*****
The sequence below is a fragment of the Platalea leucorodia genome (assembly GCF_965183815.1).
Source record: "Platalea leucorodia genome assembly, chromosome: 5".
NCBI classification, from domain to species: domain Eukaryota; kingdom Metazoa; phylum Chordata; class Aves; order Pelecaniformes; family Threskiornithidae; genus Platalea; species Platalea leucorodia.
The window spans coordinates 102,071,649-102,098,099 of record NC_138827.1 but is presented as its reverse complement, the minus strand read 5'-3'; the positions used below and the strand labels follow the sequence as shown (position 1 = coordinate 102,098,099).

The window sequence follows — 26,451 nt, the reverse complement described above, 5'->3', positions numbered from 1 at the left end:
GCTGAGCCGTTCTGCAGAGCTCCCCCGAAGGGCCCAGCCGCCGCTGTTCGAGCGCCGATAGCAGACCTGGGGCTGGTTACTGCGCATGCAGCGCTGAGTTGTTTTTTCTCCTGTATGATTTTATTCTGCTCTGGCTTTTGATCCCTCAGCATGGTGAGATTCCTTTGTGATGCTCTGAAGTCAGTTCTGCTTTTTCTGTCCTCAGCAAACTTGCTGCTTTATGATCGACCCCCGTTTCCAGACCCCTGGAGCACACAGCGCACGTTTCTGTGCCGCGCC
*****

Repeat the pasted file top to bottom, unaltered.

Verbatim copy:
The sequence below is a fragment of the Platalea leucorodia genome (assembly GCF_965183815.1).
Source record: "Platalea leucorodia genome assembly, chromosome: 5".
NCBI classification, from domain to species: domain Eukaryota; kingdom Metazoa; phylum Chordata; class Aves; order Pelecaniformes; family Threskiornithidae; genus Platalea; species Platalea leucorodia.
The window spans coordinates 102,071,649-102,098,099 of record NC_138827.1 but is presented as its reverse complement, the minus strand read 5'-3'; the positions used below and the strand labels follow the sequence as shown (position 1 = coordinate 102,098,099).

The window sequence follows — 26,451 nt, the reverse complement described above, 5'->3', positions numbered from 1 at the left end:
GCTGAGCCGTTCTGCAGAGCTCCCCCGAAGGGCCCAGCCGCCGCTGTTCGAGCGCCGATAGCAGACCTGGGGCTGGTTACTGCGCATGCAGCGCTGAGTTGTTTTTTCTCCTGTATGATTTTATTCTGCTCTGGCTTTTGATCCCTCAGCATGGTGAGATTCCTTTGTGATGCTCTGAAGTCAGTTCTGCTTTTTCTGTCCTCAGCAAACTTGCTGCTTTATGATCGACCCCCGTTTCCAGACCCCTGGAGCACACAGCGCACGTTTCTGTGCCGCGCC